Ask Bond-watchers of a certain age about the six actors who have slipped into Bond's Savile Row suits in the Broccoli franchise, and they might say it's really Connery and five other guys - since he, being first and being Sean, stamped the role with his sulfurous masculinity.
In his musicals with Garland, Rooney was the sparkplug for prodigious entrepreneurship - that era's predecessor of the garage band, but with Gershwin tunes and an all-star cast.
In the movies, every crazy old fart needs a cool old car. Jack Nicholson drove a spiffy yellow 1970 Dodge Challenger two-door in 'The Bucket List.' In 'Gran Torino,' the cranky pensioner played by Clint Eastwood not only owned a 1972 GT Sport, he also used to build cars like that at the Ford plant.
The big gamble in 'Focus' - it's a Will Smith movie that dares to be small.
Although the Academy prefers their Best Pictures grounded in realism, not fantasy, Lee's 'Life of Pi' win proved that the voters understand and appreciate the qualities a visionary director needs to create an otherworldly adventure.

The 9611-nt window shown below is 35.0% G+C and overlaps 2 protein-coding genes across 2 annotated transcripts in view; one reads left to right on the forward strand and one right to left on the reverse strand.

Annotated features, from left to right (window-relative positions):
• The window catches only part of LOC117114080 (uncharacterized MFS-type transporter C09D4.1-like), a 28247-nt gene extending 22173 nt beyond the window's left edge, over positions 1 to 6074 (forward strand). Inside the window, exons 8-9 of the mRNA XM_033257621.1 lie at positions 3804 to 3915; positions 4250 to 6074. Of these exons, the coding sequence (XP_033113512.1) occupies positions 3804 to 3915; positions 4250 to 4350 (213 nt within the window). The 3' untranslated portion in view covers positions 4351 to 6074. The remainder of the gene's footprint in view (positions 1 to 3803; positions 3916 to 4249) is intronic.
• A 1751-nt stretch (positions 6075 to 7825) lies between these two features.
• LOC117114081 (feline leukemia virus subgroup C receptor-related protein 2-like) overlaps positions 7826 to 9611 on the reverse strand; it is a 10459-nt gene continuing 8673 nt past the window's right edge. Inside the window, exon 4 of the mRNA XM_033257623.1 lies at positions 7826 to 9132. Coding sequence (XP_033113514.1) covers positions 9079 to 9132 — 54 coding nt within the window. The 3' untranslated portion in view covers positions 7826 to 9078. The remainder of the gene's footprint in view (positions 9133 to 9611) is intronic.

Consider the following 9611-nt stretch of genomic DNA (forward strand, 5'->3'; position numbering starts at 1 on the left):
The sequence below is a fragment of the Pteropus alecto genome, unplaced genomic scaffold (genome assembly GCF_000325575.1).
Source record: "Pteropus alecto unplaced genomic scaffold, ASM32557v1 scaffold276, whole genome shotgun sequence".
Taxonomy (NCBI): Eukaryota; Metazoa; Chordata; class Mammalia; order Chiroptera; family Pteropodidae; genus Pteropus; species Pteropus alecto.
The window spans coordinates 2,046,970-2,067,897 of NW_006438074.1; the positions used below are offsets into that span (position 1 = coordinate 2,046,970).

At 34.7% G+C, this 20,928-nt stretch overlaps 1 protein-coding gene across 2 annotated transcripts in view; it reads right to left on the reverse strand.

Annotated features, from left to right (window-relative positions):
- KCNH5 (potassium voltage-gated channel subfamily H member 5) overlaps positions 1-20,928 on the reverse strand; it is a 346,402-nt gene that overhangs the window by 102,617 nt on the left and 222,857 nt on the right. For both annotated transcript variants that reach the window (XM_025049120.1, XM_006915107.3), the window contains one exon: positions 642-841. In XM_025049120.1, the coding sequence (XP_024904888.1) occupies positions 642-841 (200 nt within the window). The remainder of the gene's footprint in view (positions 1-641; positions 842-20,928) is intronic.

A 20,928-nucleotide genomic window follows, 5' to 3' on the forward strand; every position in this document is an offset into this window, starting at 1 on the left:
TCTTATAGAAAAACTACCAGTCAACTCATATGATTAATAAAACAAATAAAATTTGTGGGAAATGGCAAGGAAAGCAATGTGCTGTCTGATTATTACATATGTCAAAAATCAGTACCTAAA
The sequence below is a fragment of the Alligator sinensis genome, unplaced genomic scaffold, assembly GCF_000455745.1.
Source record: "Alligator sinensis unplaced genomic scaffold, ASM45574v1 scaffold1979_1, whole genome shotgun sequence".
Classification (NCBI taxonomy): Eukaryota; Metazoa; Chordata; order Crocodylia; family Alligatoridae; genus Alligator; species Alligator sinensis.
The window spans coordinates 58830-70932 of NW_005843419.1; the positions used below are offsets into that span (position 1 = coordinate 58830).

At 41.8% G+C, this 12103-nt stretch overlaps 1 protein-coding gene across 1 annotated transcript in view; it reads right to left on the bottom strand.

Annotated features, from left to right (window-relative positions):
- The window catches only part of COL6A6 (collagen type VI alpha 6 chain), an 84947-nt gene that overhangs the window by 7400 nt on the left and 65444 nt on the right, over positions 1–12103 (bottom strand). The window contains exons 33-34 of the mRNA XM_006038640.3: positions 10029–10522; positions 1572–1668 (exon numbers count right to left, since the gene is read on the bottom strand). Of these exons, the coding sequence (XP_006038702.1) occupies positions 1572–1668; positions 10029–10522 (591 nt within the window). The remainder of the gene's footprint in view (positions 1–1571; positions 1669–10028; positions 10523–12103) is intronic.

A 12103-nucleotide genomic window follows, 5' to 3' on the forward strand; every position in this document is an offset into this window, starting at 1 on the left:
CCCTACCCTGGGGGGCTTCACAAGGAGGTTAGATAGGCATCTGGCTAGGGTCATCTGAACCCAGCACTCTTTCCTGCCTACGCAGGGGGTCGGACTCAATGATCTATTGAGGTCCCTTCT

Almost any football play, even an off-tackle slant by a running back, offers the balletic beauty of athletic skill and the punishing drama of physical collision.
After two terms as California's Governator, Schwarzenegger slipped comfortably back into pictures with 'The Last Stand,' a modern Western, then crammed into the wide screen, as if it were a service elevator, with fellow '80s muscle car Sylvester Stallone in 'Escape Plan.'
Before sequels became the most reliable way to make a buck, Bond set the standard for lavish serial adventures. Before Hollywood found gold in multimillion-dollar adaptations of comic-book characters - in the Superman, Batman and Spider-Man blockbusters - Bond was the movies' first big-budget franchise superhero.